France - United States

Cyrus Vance could talk to French complainant about Strauss-Kahn


Cyrus Vance, the New York Prosecutor of the Dominique Strauss-Kahn case, could interview Tristane Banon, the French writer and journalist who says Strauss-Kahn tried to rape her in Paris in 2003.


France's Le Figaro newspaper reports on Thursday that a source close to the Banon case hinted that she had agreed to meet the New York Prosecutor.

Until now, her lawyer has been very keen to keep her case separate from the Sofitel case, lest developments in New York influence his client's dossier.

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Under the American legal system, Cyrus Vance would not be allowed to use any statements from Tristane Banon in the case centred on New York hotel chambermaid Nafissatou Diallo, unless he could convince the judge that there was a real similiarity in the two cases.

Legal experts point out that the two cases are very different, and note that there could also be difficulties because the Banon proceedings are in the early stages and a long way from any verdict.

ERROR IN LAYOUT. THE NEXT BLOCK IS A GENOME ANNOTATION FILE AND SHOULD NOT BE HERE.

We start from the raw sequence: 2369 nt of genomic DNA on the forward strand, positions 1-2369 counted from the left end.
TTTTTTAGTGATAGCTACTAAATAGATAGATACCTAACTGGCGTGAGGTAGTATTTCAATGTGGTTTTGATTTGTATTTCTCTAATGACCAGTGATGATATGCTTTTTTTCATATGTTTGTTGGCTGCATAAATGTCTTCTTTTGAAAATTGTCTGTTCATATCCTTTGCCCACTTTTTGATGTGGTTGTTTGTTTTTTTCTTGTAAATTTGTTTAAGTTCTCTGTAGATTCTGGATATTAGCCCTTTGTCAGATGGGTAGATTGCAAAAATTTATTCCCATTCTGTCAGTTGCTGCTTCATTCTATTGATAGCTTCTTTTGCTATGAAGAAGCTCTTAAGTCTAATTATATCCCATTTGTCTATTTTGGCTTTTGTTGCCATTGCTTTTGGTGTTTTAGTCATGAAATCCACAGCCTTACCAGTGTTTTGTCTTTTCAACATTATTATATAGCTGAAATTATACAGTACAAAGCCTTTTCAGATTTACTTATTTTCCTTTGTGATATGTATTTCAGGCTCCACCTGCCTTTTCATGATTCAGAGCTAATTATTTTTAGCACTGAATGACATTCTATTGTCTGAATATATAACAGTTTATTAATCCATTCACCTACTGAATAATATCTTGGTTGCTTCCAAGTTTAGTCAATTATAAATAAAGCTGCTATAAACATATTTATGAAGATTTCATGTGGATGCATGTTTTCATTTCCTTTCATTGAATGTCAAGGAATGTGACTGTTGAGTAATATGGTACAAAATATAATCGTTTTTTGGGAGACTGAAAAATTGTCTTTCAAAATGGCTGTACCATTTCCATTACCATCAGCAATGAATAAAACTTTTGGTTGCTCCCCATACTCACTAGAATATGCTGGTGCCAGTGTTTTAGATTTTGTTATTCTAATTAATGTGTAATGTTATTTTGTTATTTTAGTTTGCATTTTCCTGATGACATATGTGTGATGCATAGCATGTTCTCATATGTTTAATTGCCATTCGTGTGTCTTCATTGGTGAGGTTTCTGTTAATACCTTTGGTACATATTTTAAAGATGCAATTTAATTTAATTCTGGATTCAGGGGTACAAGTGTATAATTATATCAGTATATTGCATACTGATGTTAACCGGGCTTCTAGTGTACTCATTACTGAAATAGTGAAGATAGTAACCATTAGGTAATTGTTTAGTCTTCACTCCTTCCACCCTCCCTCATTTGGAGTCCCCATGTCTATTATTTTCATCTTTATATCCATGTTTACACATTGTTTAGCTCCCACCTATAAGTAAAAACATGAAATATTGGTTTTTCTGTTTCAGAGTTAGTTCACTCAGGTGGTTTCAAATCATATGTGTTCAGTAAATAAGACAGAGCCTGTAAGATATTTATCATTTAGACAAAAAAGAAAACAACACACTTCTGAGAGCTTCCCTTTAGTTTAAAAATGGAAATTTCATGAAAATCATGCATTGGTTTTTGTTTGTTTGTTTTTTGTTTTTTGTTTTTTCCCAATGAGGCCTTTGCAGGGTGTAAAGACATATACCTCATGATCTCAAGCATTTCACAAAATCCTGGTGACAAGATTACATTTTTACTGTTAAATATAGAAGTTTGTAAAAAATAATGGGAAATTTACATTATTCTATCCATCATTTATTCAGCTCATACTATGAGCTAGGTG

But some suggest that Cyrus Vance might still ask the judge for permission to use elements from the Banon case.

If the judge refuses such permission, at least Vance can demonstrate that he tried his best to prosecute Dominique Strauss-Kahn.

Cyrus Vance has been heavily criticised for his handling of the case, and his public statements in early July, questioning the credibility of the alleged victim, Nafissatou Diallo.

He is under significant pressure from the black community and feminists to bring the case to trial.

He might well conclude that he has less to lose by pushing for a trial even if he fails to secure a conviction, than by abandoning the case altogether.

And in a case which has been punctuated by dramatic reversals, some observers are betting that, even though Diallo is apparently no longer considered by the prosecution team to be a credible witness, a jury of New Yorkers might choose to believe the poor black woman rather than the rich white male.

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